Prevent Serious Birth Defects and Anemia in India : Are we missing the opportunity ?

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From before the moment babies are conceived until they stop breastfeeding, they depend on their mothers for nutrition. Essential vitamin and mineral deficiencies put mothers at risk of pregnancy-related death and increase the infant’s risk of severe birth defects, death and disease. Many countries add nutrients to common foods such as wheat flour and rice to protect the health of mothers and infants. Fortification’s success in India, however, is in jeopardy unless the Food Safety and Standards Authority of India (FSSAI) goes back to its 2016 standard for fortified wheat flour.

Be the voice of change! Please sign and share this petition for FSSAI to revert to its 2016 standards for fortified wheat flour. In India, 34 of every 1,000 infants die before their first birthday, and 130 mothers die for every 100,000 live births. Too much is at stake to get this wrong.

In 2016, FSSAI developed standards for the type and amount of nutrients that can be added to fortified wheat flour. Those were very much in line with World Health Organization (WHO) recommendations. In 2018, FSSAI switched to dramatically lower standards that will lead to no health impact.

The three nutrients required in fortified flour in India are iron, folic acid, and vitamin B12. Deficiencies of each can cause anemia. Pregnant women with severe anemia are twice as likely to die during or shortly after pregnancy than non-anemic women – and around half the women in India have anemia. Babies born to anemic women are at risk of low birth weight; this makes the child prone to death and disease.

Low intake of folic acid (vitamin B9) also increases the chance of babies having a birth defect of the brain, called anencephaly, or a birth defect of the spine called spina bifida. Anencephaly is always fatal. Spina bifida requires immediate medical attention and a lifetime of care. Spina bifida is a serious birth defect that causes childhood paralysis which is more severe than poliomyelitis. Many children with spina bifida can die before their 5th birthday, especially in developing countries.

In India, about 45 brain and spine birth defects occur in every 10,000 pregnancies. That equates to 115,390 birth defects every year. Fortifying India’s staples with adequate amounts of folic acid could prevent more than 100,000 deaths among children under five years of age every year.

The link here - https://www.cdc.gov/ncbddd/birthdefectscount/data.html shows results from five countries that were among the first to fortify flour with enough folic acid to prevent birth defects. If India adapts the 2018 FSSAI standard, it will not see results like this because the level of folic acid included is 17 times lower than WHO recommendations.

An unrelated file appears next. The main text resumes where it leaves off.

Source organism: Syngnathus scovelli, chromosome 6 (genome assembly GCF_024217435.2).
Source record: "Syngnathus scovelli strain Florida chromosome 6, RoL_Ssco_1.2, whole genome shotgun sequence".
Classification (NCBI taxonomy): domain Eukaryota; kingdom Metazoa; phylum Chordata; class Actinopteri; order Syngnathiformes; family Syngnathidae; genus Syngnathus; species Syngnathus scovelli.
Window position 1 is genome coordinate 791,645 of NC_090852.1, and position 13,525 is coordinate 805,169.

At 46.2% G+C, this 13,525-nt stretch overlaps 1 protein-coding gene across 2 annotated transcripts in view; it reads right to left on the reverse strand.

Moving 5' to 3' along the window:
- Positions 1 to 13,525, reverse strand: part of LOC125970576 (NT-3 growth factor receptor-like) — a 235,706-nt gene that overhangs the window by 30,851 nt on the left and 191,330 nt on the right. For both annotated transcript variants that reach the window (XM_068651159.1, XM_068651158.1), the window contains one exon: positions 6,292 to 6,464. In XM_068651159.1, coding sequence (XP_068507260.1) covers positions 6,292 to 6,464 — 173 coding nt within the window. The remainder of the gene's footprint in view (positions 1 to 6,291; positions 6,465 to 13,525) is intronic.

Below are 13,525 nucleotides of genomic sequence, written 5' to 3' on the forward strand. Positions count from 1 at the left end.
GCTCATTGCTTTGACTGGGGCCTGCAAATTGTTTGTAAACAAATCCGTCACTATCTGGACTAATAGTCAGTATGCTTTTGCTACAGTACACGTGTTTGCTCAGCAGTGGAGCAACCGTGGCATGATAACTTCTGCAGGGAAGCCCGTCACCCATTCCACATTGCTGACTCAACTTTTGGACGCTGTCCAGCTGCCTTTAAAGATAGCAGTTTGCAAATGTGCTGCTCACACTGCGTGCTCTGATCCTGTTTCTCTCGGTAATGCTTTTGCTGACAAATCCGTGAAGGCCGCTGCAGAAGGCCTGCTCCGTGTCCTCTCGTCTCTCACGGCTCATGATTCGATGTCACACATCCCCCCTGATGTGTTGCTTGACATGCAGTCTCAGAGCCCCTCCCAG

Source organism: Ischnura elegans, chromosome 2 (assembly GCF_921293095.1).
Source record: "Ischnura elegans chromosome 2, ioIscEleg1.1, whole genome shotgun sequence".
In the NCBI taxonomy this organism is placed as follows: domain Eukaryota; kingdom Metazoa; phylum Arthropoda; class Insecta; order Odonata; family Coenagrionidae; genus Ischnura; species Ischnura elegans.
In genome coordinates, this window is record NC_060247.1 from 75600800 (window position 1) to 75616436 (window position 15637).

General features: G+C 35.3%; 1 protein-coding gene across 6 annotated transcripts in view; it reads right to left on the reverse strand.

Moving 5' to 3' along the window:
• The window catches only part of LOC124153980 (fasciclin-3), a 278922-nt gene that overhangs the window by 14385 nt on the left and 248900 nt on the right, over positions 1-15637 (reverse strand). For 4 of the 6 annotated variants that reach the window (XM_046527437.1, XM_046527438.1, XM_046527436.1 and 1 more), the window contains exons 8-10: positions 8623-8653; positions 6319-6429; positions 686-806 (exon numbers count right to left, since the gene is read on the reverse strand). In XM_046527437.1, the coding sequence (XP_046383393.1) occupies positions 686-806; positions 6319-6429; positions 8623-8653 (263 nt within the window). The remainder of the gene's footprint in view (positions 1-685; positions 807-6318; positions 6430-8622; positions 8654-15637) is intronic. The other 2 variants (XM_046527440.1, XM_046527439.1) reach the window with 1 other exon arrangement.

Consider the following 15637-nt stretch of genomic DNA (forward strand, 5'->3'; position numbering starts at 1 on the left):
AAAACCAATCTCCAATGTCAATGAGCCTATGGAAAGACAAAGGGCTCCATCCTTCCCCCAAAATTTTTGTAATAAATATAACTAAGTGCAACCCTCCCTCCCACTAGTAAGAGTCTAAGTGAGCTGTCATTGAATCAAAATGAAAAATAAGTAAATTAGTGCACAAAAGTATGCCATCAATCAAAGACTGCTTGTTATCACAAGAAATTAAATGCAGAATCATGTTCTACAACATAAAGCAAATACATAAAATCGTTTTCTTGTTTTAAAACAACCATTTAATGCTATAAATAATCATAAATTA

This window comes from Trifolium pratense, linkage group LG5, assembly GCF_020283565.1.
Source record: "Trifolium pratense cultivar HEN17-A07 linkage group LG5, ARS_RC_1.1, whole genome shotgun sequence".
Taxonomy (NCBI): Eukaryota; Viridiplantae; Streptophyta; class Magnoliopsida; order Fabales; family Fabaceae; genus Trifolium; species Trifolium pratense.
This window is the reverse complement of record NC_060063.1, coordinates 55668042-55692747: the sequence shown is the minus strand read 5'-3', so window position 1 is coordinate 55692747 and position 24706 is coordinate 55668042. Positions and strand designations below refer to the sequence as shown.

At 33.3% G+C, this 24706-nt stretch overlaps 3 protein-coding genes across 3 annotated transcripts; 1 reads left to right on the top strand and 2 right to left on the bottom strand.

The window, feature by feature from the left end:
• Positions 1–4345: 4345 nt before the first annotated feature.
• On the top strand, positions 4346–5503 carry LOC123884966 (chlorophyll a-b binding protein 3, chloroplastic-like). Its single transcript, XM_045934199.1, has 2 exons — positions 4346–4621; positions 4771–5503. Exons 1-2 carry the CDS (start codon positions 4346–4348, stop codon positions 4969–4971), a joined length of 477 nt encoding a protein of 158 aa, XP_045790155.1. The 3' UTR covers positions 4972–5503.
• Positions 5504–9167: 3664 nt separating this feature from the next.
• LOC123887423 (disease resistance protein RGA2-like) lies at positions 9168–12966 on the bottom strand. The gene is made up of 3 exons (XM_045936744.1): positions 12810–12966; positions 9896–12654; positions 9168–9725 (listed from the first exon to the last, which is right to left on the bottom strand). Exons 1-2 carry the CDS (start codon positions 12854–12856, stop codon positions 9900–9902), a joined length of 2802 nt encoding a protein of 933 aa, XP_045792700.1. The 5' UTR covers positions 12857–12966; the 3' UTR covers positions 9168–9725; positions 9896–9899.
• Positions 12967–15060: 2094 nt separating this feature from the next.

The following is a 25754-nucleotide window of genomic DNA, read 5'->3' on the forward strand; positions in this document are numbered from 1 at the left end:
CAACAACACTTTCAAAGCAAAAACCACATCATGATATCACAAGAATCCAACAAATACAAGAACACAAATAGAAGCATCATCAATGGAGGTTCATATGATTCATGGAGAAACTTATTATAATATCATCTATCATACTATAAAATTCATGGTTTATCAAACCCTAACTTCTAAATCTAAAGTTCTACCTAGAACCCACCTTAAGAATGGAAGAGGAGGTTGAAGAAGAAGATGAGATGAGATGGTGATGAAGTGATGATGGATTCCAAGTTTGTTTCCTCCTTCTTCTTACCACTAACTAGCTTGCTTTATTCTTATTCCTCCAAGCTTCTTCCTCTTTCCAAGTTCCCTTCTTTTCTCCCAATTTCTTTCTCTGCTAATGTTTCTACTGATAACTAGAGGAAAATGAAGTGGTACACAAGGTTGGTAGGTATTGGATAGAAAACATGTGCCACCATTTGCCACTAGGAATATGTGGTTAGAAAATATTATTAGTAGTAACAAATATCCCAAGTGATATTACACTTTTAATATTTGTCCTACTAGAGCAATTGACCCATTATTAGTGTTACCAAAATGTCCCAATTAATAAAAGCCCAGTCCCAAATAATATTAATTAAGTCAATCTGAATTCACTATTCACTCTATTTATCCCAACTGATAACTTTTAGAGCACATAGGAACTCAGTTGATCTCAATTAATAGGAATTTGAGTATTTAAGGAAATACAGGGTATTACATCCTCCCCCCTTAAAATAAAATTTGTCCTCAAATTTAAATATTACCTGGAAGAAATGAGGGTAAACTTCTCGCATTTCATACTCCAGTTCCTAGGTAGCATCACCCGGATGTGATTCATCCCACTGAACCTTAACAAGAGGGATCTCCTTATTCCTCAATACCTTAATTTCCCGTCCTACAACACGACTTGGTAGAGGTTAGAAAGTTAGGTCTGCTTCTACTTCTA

In addition, the amount of vitamin B12 in the 2018 FSSAI standard is 13 times lower than WHO recommendations. Everyone needs vitamin B12 to maintain functions of the brain and nervous system, and women especially need vitamin B12 when they are breastfeeding.

The amount of iron in the 2018 standard is about right, but many allowed types of iron are not recommended globally. The alternative types of iron are hard for human bodies to absorb, and they will be useless in combatting iron deficiency anemia.

Currently 81 countries have mandates that require wheat flour to be fortified. Global experts in grain fortification are questioning the 2018 FSSAI standards and have refuted all the concerns raised by naysayers. Here are three examples:

·         Some people say consumers should get all the nutrition they need through the foods they eat. The way most people eat is far from ideal when it comes to vitamins and minerals.

·         Others fear that extra vitamins in flour may hurt men and older adults. Everyone needs nutrients, and WHO recommendations are appropriate for the entire population.

·         Years ago people feared that too much folic acid caused health problems; further scientifically rigorous studies prove that the recommended amounts of folic acid are perfectly safe.

A recently published review of 19 studies, mostly from Asia and South America, demonstrated a 34% reduction of anemia as a result of large-scale programs to fortify food with iron. The authors noted that implementation problems could limit the program’s potential. The 2018 standards are an example of such a problem.

The levels of anemia, spina bifida, infant mortality, and maternal mortality in India are too high to make a mistake with this. Fortifying flour can make a difference, but only if it is done correctly. Please sign this petition for the concerned authorities to revert to the 2016 standards.

For more information:

·         World Health Organization recommendations for flour fortification (2009) https://www.cdc.gov/ncbddd/birthdefectscount/data.html

·         Safety of folic acid (2017) https://www.cdc.gov/ncbddd/birthdefectscount/data.html

·         Global birth prevalence of spina bifida by folic acid fortification status: A systematic review and meta-analysis (2016) https://www.cdc.gov/ncbddd/birthdefectscount/data.html